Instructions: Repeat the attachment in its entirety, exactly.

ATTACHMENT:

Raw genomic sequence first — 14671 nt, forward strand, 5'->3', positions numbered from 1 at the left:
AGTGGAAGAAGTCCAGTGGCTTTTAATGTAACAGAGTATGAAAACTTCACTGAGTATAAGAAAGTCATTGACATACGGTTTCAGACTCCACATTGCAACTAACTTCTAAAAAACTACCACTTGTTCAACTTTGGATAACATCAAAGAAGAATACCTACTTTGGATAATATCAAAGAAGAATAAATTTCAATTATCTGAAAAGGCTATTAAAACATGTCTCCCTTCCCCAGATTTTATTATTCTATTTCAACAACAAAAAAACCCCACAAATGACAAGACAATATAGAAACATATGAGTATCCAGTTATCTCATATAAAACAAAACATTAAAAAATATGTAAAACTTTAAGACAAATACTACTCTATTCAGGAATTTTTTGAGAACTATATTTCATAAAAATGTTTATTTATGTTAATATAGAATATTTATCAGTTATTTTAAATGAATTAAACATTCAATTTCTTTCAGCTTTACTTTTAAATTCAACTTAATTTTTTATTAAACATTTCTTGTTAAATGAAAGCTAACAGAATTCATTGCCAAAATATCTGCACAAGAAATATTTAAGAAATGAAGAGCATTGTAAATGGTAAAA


Raw genomic sequence first — 14671 nt, forward strand, 5'->3', positions numbered from 1 at the left:
AGTGGAAGAAGTCCAGTGGCTTTTAATGTAACAGAGTATGAAAACTTCACTGAGTATAAGAAAGTCATTGACATACGGTTTCAGACTCCACATTGCAACTAACTTCTAAAAAACTACCACTTGTTCAACTTTGGATAACATCAAAGAAGAATACCTACTTTGGATAATATCAAAGAAGAATAAATTTCAATTATCTGAAAAGGCTATTAAAACATGTCTCCCTTCCCCAGATTTTATTATTCTATTTCAACAACAAAAAAACCCCACAAATGACAAGACAATATAGAAACATATGAGTATCCAGTTATCTCATATAAAACAAAACATTAAAAAATATGTAAAACTTTAAGACAAATACTACTCTATTCAGGAATTTTTTGAGAACTATATTTCATAAAAATGTTTATTTATGTTAATATAGAATATTTATCAGTTATTTTAAATGAATTAAACATTCAATTTCTTTCAGCTTTACTTTTAAATTCAACTTAATTTTTTATTAAACATTTCTTGTTAAATGAAAGCTAACAGAATTCATTGCCAAAATATCTGCACAAGAAATATTTAAGAAATGAAGAGCATTGTAAATGGTAAAA